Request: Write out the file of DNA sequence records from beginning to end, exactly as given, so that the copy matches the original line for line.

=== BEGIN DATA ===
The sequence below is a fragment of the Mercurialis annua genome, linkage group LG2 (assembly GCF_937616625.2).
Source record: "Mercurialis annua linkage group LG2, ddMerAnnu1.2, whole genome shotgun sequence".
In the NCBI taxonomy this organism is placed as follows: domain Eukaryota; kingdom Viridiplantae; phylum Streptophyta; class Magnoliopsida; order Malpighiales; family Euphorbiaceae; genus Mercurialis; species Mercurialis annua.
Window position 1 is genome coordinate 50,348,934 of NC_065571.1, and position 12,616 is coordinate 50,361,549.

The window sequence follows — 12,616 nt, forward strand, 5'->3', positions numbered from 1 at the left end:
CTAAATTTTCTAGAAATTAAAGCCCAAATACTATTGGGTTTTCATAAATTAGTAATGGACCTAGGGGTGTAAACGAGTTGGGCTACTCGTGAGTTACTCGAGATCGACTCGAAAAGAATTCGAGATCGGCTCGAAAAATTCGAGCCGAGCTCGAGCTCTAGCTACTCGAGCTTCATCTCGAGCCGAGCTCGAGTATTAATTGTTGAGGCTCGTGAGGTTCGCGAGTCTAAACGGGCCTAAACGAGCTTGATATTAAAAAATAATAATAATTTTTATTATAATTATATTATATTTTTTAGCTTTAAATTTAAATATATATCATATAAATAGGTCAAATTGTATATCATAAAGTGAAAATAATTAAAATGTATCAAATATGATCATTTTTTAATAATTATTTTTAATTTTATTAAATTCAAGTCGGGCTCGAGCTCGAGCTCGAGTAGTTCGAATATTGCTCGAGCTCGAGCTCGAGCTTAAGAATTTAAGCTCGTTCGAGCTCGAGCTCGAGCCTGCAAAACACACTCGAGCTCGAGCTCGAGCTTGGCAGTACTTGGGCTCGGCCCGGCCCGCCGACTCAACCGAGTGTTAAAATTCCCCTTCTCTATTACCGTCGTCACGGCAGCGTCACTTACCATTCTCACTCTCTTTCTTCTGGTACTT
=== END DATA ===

The sequence below is a fragment of the Mercurialis annua genome, linkage group LG2 (assembly GCF_937616625.2).
Source record: "Mercurialis annua linkage group LG2, ddMerAnnu1.2, whole genome shotgun sequence".
In the NCBI taxonomy this organism is placed as follows: domain Eukaryota; kingdom Viridiplantae; phylum Streptophyta; class Magnoliopsida; order Malpighiales; family Euphorbiaceae; genus Mercurialis; species Mercurialis annua.
Window position 1 is genome coordinate 50,348,934 of NC_065571.1, and position 12,616 is coordinate 50,361,549.

The window sequence follows — 12,616 nt, forward strand, 5'->3', positions numbered from 1 at the left end:
CTAAATTTTCTAGAAATTAAAGCCCAAATACTATTGGGTTTTCATAAATTAGTAATGGACCTAGGGGTGTAAACGAGTTGGGCTACTCGTGAGTTACTCGAGATCGACTCGAAAAGAATTCGAGATCGGCTCGAAAAATTCGAGCCGAGCTCGAGCTCTAGCTACTCGAGCTTCATCTCGAGCCGAGCTCGAGTATTAATTGTTGAGGCTCGTGAGGTTCGCGAGTCTAAACGGGCCTAAACGAGCTTGATATTAAAAAATAATAATAATTTTTATTATAATTATATTATATTTTTTAGCTTTAAATTTAAATATATATCATATAAATAGGTCAAATTGTATATCATAAAGTGAAAATAATTAAAATGTATCAAATATGATCATTTTTTAATAATTATTTTTAATTTTATTAAATTCAAGTCGGGCTCGAGCTCGAGCTCGAGTAGTTCGAATATTGCTCGAGCTCGAGCTCGAGCTTAAGAATTTAAGCTCGTTCGAGCTCGAGCTCGAGCCTGCAAAACACACTCGAGCTCGAGCTCGAGCTTGGCAGTACTTGGGCTCGGCCCGGCCCGCCGACTCAACCGAGTGTTAAAATTCCCCTTCTCTATTACCGTCGTCACGGCAGCGTCACTTACCATTCTCACTCTCTTTCTTCTGGTACTT